Undoubtedly, the capture of Boston marathon bombing "Suspect #2"--as named by law enforcement--has quickly brought the issue of Islamic terrorism to the forefront.

When it comes to terror threats, Americans have become somewhat complacent since the 9/11 attacks of over a decade ago. While Al Qaeda and other Islamic terror groups like it have conducted numerous deadly civilian attacks in other parts of the world, the U.S. has largely been spared high profile attacks of this nature.

Until the Boston Marathon. With images of the deadly pressure cooker bombs literally exploding before our eyes, transforming a celebration into the chaos of horror, Americans were reminded again that we are still targeted, still vulnerable to acts of terror.

I applaud Boston's Cardinal Sean O'Malley for urging Bostonians and Americans not to use the attacks as a reason to discriminate, harass or judge Muslims or immigrants in general. The story is much deeper than that.

The story of Tamerlan Tsarnaev, 26 year-old "Suspect #1", bears a striking resemblance to the stories of other mass murderers whose cause may not be Islam, but whose acts are just as terrifying and deadly.

Tamerian spent his early childhood bouncing from home to home as the family tried to escape violence in their country. At 14, he and his 7 year-old brother moved to the U.S. as refugees, without their parents. Unlike his younger brother, Tamerian did not fit in at his high school, at one time saying he didn't have a single American friend. As the first-born of an Eastern European family sent to this country with the expectation to succeed in every way, he never did meet the expectations. He moved from school to school, job to job. He had alcohol problems, was violent towards women, and was arrested and convicted of domestic abuse against his wife in 2009.

An alienated kid who can't fit in. Parents who are absent, in this case physically. Low achievement in school and/or workplace. Mental health problems, in this case uncontrolled anger and substance abuse. The desire to make a mark, culminating in the deadly attack.

Forget Islam. These are the kinds of characteristics present in the Columbine killers. The Colorado theater shooter. Inner city police would recognize them as present in gang members who also engage in violence.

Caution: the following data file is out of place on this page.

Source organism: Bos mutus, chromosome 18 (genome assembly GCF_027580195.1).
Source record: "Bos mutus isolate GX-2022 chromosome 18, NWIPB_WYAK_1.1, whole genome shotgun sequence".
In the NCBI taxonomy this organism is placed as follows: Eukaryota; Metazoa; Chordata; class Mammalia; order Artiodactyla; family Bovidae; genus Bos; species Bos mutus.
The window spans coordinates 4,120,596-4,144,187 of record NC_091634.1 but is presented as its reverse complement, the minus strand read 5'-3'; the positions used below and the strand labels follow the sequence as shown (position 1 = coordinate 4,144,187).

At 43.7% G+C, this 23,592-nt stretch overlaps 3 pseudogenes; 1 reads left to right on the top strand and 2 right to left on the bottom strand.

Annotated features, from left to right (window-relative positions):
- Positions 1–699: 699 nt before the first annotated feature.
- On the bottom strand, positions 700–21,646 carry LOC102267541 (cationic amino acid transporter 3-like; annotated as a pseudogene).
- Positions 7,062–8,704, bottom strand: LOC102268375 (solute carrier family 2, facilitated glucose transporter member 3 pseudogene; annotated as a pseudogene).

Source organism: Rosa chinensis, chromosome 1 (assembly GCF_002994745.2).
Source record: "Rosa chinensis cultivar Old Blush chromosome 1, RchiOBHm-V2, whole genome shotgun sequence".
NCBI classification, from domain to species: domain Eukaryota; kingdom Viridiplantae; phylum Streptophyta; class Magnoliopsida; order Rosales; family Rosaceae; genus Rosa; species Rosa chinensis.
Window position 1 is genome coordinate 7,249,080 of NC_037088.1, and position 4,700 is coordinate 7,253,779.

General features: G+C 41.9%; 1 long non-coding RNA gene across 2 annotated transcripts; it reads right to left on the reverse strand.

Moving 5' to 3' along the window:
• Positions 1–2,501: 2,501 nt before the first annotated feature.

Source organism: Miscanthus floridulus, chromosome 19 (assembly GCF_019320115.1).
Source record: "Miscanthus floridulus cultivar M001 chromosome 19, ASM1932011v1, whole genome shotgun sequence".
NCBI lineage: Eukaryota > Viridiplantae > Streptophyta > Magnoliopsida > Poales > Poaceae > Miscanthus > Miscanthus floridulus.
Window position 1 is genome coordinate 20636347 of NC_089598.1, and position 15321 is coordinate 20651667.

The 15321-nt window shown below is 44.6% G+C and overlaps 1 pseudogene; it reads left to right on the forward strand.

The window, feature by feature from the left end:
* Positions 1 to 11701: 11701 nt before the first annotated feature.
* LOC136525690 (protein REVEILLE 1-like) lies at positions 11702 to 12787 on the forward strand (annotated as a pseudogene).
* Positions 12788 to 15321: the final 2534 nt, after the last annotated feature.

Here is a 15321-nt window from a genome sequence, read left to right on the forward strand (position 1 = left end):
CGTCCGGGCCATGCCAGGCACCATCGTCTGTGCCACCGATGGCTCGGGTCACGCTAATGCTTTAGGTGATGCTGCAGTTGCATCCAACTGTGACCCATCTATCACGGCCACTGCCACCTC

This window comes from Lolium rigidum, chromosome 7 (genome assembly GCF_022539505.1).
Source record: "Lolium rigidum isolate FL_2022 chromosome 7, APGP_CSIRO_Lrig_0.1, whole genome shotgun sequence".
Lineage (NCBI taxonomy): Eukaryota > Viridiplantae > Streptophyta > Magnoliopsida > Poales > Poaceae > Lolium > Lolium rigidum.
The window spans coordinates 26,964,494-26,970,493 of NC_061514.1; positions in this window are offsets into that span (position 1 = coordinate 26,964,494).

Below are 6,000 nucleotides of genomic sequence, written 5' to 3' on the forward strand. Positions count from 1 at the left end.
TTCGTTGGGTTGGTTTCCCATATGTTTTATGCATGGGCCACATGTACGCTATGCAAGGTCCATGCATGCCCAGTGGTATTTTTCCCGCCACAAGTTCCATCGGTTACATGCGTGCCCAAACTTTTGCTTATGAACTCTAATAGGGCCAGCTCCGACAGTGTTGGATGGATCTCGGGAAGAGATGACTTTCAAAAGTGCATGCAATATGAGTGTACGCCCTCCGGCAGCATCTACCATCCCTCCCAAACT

Well-adjusted people simply do not do these things.

Our nation's law enforcement needs to find out from Suspect #2 as much as possible about how and why his older brother became radicalized in Islam. How it was that he, Suspect #2, went along with his brother despite not being plagued with his brother's issues? From there, perhaps, we can gain more insight into how Islamic terror groups recruit mainly young men to engage in what ultimately become suicide missions.

Beyond that, however, we really need to look at our society as a whole. Why are so many people, especially young people, feeling alienated? Some will say poverty or unemployment, but such things existed in the Great Depression and the vast majority of people managed to hold it together without a safety net in conditions that were worse than we can imagine.

There is something deeper than that. It goes to family ties. It goes to the culture that surrounds us.

And yes, it goes to God and goodness and the lines to be drawn between good and evil.

It's ironic that the great evil of the Boston bombings was perpetrated by what a couple of young men thought was the name of God. Perhaps that is the greatest evil of all, when mankind does unspeakable things in the name of religion, and religion is used as a rallying cry to perpetrate horrible acts.

What we need to be most critical of is not the faith of Islam, but of any group who preys upon the young and alienated to commit acts of evil--and of the society in which such groups can thrive.